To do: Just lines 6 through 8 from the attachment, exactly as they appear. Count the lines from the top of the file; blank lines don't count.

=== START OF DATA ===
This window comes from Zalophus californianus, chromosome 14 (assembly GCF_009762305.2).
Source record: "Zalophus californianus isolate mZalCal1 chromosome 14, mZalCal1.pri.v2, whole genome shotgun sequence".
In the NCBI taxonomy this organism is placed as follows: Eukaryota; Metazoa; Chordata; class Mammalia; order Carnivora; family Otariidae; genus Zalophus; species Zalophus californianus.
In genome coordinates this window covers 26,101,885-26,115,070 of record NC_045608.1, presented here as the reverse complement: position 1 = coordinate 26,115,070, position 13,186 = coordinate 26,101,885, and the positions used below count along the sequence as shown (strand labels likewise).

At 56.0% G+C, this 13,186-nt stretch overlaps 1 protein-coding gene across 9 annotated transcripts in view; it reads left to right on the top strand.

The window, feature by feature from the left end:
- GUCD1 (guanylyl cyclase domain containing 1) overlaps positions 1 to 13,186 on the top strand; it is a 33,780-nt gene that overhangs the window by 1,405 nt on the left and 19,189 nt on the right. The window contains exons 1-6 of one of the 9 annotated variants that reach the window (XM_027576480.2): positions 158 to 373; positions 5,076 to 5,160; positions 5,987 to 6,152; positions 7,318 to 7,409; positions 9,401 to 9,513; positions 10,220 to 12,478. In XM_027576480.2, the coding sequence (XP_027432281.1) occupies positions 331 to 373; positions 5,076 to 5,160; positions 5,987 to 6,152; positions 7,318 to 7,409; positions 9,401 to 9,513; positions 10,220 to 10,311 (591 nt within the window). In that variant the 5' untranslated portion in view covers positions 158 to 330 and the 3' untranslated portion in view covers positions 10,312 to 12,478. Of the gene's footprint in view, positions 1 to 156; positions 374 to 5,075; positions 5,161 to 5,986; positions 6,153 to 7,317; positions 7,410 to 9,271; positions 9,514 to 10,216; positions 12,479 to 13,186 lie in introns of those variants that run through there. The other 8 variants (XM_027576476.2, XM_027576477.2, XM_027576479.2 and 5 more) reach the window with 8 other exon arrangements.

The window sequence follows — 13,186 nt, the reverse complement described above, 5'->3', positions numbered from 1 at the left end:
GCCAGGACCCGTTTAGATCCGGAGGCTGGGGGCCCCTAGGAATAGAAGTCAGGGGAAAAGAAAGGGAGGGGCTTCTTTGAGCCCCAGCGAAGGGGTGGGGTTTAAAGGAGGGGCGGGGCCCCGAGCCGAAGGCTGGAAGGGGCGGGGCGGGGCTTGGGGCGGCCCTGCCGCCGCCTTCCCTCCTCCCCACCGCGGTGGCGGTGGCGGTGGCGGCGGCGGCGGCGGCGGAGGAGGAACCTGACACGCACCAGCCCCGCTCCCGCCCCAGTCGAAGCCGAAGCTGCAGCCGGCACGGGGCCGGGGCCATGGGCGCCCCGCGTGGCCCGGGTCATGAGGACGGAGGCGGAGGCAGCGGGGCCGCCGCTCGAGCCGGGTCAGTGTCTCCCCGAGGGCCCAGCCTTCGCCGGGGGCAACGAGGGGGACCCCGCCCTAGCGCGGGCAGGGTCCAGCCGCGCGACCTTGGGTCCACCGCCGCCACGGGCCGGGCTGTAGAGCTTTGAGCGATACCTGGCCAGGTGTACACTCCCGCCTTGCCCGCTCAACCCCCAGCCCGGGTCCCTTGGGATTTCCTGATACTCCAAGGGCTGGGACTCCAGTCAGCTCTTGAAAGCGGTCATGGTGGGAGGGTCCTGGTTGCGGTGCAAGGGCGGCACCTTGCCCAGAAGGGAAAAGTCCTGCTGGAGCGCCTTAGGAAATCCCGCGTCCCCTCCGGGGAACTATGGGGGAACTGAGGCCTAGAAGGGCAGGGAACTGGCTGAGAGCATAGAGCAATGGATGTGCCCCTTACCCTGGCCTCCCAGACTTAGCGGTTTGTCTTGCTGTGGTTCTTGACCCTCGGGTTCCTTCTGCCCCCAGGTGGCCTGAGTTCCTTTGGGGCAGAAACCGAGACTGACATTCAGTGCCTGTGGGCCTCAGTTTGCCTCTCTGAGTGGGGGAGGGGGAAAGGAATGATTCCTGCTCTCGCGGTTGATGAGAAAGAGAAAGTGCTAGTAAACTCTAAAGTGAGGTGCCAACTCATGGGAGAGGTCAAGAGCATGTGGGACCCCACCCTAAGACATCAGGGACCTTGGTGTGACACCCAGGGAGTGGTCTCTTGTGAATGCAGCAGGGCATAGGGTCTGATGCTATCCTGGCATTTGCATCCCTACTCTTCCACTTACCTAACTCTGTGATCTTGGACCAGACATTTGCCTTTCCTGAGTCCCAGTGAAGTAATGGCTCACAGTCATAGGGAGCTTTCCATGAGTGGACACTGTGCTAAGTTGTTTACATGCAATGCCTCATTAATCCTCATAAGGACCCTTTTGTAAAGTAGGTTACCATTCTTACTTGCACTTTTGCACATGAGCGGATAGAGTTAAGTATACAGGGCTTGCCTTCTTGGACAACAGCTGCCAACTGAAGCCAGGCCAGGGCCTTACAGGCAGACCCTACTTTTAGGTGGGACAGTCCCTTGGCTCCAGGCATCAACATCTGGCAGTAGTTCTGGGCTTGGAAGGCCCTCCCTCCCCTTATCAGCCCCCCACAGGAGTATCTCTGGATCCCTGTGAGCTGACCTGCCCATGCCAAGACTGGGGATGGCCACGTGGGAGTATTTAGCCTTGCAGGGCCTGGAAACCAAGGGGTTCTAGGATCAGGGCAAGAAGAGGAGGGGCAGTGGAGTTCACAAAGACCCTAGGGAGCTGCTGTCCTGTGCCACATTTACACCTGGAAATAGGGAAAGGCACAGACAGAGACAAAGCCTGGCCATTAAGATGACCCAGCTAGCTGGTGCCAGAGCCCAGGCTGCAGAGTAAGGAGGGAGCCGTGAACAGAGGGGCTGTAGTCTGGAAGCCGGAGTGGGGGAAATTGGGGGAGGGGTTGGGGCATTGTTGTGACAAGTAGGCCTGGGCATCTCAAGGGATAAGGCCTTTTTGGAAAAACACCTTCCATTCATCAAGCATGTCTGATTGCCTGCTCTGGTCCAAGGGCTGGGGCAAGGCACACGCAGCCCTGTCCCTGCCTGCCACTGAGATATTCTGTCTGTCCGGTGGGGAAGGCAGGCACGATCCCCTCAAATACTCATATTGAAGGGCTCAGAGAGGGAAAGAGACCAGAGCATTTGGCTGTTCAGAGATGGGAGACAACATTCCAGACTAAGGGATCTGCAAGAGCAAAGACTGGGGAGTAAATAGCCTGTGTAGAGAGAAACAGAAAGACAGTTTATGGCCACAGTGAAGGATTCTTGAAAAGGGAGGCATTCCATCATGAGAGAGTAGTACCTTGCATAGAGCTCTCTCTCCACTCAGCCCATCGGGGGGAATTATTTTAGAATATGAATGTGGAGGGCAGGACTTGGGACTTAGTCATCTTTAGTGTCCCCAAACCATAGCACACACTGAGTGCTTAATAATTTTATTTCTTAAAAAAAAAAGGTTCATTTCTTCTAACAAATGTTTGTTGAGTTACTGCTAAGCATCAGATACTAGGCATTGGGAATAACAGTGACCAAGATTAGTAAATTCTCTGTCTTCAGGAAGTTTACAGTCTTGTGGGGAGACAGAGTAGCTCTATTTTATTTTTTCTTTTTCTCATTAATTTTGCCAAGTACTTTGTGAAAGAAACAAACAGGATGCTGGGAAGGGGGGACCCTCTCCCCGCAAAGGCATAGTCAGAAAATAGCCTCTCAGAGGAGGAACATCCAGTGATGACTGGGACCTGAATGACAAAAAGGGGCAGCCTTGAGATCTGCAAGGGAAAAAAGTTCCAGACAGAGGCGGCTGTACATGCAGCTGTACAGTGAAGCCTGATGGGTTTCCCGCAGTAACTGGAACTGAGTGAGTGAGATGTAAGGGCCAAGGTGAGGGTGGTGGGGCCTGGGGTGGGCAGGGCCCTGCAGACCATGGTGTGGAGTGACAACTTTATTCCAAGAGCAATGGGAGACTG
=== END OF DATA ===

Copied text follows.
The window, feature by feature from the left end:
- GUCD1 (guanylyl cyclase domain containing 1) overlaps positions 1 to 13,186 on the top strand; it is a 33,780-nt gene that overhangs the window by 1,405 nt on the left and 19,189 nt on the right. The window contains exons 1-6 of one of the 9 annotated variants that reach the window (XM_027576480.2): positions 158 to 373; positions 5,076 to 5,160; positions 5,987 to 6,152; positions 7,318 to 7,409; positions 9,401 to 9,513; positions 10,220 to 12,478. In XM_027576480.2, the coding sequence (XP_027432281.1) occupies positions 331 to 373; positions 5,076 to 5,160; positions 5,987 to 6,152; positions 7,318 to 7,409; positions 9,401 to 9,513; positions 10,220 to 10,311 (591 nt within the window). In that variant the 5' untranslated portion in view covers positions 158 to 330 and the 3' untranslated portion in view covers positions 10,312 to 12,478. Of the gene's footprint in view, positions 1 to 156; positions 374 to 5,075; positions 5,161 to 5,986; positions 6,153 to 7,317; positions 7,410 to 9,271; positions 9,514 to 10,216; positions 12,479 to 13,186 lie in introns of those variants that run through there. The other 8 variants (XM_027576476.2, XM_027576477.2, XM_027576479.2 and 5 more) reach the window with 8 other exon arrangements.

The window sequence follows — 13,186 nt, the reverse complement described above, 5'->3', positions numbered from 1 at the left end: